In Italy, fascism is a “past that won’t go away,” Gori notes – the Germans would have “tackled their past better – we, on the other hand, didn’t manage to come to terms with our past adequately.”
Descendants of the partisans like Miro Gori are appalled by the Mussolini cult – they point to the consequences for the country and its citizens.
Image: Joerg Seisselberg
amnesty with consequences
Immediately after the war there was a broad amnesty for fascists and Nazi collaborators in Italy. It was intended to reconcile the country, but resulted in the seamless transfer of most of the fascist administrative, judicial, police and educational leaders to the Italian republic.
Even today, Italian judges leave exhibitions like the one in Predappio untouched, because according to a ruling by the Supreme Court, the possibility of exhibiting “history” is interpreted generously in Italy.
The “soft belly”
Most importantly, Gori says there’s still a widespread belief in the country that all was not bad under Mussolini. After all, he drained the Pontine Marshes, secured an autonomous food supply and introduced the nationwide education system – these were widespread platitudes, says Gori.
This is characteristic of the climate in the country, in which there are not only extremist fascists:
Above all, there is a soft belly in society that says: ‘Oh come on, if Mussolini hadn’t passed the racial laws in 1938, he would have been less bad than Hitler’. You can’t get around this story in Italy.
The other commemoration: On April 25, Italy commemorates the uprisings against fascism in 1945 with Freedom Day every year.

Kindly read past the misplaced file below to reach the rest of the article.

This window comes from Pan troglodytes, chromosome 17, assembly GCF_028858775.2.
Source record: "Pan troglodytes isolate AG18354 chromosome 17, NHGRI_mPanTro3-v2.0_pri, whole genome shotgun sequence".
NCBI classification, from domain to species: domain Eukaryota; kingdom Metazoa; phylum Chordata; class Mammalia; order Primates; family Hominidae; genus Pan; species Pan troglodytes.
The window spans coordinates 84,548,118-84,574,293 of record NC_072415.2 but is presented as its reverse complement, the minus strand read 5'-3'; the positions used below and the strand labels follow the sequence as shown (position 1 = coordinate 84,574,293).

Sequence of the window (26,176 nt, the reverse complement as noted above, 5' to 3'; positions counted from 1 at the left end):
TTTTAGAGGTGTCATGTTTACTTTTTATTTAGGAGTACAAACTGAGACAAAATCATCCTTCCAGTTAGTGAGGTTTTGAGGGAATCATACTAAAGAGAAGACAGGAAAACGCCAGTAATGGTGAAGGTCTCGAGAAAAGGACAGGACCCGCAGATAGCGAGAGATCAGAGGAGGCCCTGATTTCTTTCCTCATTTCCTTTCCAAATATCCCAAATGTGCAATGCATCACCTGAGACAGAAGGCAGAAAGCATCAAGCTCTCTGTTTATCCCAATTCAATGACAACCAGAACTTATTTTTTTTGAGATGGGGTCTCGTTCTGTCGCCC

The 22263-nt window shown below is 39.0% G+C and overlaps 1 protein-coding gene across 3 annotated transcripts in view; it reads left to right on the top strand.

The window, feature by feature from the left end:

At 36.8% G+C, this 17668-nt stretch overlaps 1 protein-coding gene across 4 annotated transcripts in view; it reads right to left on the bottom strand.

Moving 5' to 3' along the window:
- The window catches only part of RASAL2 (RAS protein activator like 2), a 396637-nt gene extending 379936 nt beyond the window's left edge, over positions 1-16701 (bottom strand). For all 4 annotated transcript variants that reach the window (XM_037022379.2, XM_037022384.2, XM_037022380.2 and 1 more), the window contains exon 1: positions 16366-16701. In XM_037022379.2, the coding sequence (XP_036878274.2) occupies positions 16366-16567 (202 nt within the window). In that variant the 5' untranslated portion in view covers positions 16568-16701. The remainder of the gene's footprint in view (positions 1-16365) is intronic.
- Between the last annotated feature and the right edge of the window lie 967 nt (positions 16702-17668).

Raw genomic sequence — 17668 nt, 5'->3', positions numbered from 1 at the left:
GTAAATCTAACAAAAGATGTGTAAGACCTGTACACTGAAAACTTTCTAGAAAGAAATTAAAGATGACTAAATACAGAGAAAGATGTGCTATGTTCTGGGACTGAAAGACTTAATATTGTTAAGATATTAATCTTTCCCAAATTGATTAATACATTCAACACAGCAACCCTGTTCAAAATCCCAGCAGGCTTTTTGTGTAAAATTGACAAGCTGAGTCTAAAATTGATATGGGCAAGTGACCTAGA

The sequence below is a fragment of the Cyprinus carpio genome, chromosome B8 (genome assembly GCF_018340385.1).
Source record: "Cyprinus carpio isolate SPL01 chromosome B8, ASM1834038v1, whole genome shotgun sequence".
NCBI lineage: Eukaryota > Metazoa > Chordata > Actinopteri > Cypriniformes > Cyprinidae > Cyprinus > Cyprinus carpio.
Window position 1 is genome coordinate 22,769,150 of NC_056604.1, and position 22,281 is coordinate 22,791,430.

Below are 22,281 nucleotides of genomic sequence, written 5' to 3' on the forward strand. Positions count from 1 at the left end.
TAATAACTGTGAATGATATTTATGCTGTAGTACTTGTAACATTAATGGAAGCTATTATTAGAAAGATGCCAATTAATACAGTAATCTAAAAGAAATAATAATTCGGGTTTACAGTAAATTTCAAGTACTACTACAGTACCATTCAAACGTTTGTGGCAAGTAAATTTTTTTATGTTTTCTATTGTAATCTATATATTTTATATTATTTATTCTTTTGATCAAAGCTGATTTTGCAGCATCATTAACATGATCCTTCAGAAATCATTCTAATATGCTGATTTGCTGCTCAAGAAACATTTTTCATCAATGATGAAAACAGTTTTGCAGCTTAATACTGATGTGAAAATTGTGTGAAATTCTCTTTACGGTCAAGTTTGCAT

Recourse to Mussolini’s symbols
A party with neo-fascist roots is currently celebrating political success in Italy, also on the basis of a past that has not really been worked through. The Fratelli d’Italia, the brothers of Italy, are the strongest political force in the country in polls.
A green, white and red flame blazes in their party symbol, which in the symbolism of the Italian right stands for the flame on Mussolini’s grave. The neo-fascist MSI, founded after the war by a former member of Mussolini’s cabinet, used to reside in the party headquarters of the Brothers of Italy in the center of Rome.
Today, the Italian brothers are headed by Giorgia Meloni, who regularly responds annoyed and evasive to questions about how her party views fascism. There is nothing in her life that she needs to apologize for, but instead of current politics, she should talk about history on two out of three TV shows. She doesn’t think that’s right.
Successful in polls and in local elections
According to polls, the rhetorically fluent 45-year-old has replaced Lega boss Matteo Salvini as the most popular right-wing politician. After the Italian brothers did well in the first round of local elections in mid-June, Meloni confidently announced that her party was “absolutely ready to govern”.
A party with neo-fascist roots ready to govern – 100 years after the beginning of fascism in Italy.